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Baldwin, M. W. (ed.) / Volume I: The first hundred years

Foreword,   pp. xiii-xviii PDF (127.8 KB)

Page xiii

 For some four or five years I have been waiting for the oppor tunity to
write this foreword. Since there are so many footnotes in the pages which
follow, I am moved to employ them even here. This book is the first of five
volumes. Its appearance has been long delayed. During the years of waiting,
however, there has often gone through my mind the wise maxim attributed to
Augustus, of which Petrarch once reminded Boccaccio: Whatever is being done
well enough is being done soon enough. 1 If, then, both contributors and
editors have done their jobs well enough, our readers will forgive us the
long wait. I hope so, for I foresee now some further delay before we can
bring out the remaining volumes. Since we have had very familiar terrain
to traverse in the first volume, we have gone far; we have covered the first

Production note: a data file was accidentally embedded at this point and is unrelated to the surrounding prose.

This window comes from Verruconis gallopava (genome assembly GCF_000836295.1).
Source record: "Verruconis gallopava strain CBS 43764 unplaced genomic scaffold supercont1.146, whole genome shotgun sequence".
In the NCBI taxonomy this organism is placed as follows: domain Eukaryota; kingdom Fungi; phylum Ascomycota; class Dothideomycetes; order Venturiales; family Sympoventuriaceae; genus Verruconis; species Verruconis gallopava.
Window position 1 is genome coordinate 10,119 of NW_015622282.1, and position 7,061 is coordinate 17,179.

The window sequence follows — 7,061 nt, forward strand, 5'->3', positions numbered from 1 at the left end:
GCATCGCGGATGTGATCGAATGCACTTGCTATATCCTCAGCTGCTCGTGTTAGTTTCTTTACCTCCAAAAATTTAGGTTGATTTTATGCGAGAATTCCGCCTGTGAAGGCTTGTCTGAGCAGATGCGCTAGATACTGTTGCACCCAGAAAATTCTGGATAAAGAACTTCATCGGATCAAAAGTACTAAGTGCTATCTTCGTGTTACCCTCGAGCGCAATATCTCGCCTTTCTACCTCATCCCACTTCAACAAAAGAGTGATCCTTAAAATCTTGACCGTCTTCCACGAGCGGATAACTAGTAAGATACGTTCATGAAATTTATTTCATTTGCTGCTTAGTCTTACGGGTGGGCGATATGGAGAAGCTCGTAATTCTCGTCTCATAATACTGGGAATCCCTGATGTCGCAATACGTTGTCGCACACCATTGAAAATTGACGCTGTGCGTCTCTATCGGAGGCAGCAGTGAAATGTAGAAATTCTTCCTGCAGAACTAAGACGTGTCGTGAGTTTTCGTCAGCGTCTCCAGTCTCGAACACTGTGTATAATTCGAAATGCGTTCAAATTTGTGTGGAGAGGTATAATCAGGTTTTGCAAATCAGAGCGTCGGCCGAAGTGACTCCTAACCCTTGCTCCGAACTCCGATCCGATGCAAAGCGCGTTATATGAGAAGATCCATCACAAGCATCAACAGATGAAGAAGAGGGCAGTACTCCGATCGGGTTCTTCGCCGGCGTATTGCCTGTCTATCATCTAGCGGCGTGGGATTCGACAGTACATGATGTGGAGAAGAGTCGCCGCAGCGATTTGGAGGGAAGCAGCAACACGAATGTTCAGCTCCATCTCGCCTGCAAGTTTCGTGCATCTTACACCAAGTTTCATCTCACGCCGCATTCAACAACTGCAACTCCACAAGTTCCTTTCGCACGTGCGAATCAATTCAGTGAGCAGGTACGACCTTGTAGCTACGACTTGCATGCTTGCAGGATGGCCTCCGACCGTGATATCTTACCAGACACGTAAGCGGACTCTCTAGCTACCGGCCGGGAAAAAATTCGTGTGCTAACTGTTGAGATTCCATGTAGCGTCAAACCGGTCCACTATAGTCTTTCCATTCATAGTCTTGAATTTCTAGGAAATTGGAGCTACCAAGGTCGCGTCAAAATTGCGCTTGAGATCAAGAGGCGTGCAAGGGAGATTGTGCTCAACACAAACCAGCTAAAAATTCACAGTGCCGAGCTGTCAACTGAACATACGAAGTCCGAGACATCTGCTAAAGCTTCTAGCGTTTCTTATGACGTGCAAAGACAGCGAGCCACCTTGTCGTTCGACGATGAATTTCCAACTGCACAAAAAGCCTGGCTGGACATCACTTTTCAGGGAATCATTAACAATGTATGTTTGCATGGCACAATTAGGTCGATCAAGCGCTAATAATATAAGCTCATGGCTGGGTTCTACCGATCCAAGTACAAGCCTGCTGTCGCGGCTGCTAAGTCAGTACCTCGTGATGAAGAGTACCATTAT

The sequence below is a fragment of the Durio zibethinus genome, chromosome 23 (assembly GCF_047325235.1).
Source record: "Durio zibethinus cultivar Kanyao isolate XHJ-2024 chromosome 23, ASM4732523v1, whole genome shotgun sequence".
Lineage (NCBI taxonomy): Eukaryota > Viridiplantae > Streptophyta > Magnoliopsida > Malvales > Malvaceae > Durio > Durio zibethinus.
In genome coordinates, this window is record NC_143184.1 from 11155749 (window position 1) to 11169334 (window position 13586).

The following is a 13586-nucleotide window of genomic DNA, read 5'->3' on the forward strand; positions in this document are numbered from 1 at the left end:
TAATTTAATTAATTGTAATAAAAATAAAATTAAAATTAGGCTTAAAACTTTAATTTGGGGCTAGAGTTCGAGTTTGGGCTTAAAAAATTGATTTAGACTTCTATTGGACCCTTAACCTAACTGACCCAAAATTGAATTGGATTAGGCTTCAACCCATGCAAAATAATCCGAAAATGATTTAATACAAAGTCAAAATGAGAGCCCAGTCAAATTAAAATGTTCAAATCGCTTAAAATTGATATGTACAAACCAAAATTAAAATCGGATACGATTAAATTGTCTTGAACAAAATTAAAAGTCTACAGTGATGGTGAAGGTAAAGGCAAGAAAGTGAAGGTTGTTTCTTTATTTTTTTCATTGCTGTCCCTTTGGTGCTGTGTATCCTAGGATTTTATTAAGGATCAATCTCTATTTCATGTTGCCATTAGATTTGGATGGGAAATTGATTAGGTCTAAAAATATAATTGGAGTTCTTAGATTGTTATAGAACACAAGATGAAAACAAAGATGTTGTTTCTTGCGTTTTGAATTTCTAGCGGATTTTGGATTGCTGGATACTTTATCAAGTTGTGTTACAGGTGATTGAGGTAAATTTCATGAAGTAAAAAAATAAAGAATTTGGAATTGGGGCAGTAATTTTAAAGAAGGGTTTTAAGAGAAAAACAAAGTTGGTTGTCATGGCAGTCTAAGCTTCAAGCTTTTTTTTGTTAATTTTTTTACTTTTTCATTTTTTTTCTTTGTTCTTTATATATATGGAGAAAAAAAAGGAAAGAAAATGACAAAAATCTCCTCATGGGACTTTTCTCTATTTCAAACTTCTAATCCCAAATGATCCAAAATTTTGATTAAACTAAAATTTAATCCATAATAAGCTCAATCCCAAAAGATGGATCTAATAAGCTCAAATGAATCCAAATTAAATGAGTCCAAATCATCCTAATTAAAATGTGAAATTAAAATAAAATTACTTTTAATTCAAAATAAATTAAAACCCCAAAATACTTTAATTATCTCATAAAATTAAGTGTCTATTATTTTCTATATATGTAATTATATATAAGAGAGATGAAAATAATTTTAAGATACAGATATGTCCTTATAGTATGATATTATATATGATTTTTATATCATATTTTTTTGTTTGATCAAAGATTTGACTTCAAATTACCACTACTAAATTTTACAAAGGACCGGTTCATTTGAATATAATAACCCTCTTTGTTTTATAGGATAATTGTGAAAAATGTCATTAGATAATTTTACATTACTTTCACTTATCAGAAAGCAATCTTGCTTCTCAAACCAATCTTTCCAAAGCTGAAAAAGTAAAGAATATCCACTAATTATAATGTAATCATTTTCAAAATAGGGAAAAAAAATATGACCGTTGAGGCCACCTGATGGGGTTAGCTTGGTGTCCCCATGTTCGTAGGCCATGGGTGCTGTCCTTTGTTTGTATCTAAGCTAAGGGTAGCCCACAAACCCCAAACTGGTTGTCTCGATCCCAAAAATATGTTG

hundred years of the crusades, and the second volume will reach the beginning
of the fourteenth century. 
 The third volume will be devoted chiefly to the crusades of the fourteenth
and fifteenth centuries. The fourth will cover the political and ecclesiastical
organization of the crusader states, propaganda, financing, legal and political
theories relating to the crusades, and the like. If chief emphasis is given
in the early volumes to the history of the states established in Syria, Palestine,
and Cyprus, no less attention will be given, as we proceed, to the history
of the Latin Empire of Constantinople, to the more durable states in continental
Greece and the Morea, and to those in the islands of the Aegean. Some fine
chapters have already been written on agricultural conditions in the crusader
states in Syria and Palestine; on commerce and industry, as well as on the
Genoese and Venetian empires; and others are now being prepared on numismatics,
sigillography, and heraldry. Five excellent chap ters on art and architecture
were written five years ago, and last year their authors patiently revised
them; I think that we shall be able to include four of them in the third
volume. Volume V will 
 1 Epp. rerum senilium, XVI [XVII], z, in Opera, Basel, 1581, II, 965: "
saepe mihi per animum recursat sententia Caesaris illi[us] sapientissimi
principis Augusti: Sat celeriter fieri quicquid fiat satis bene." 

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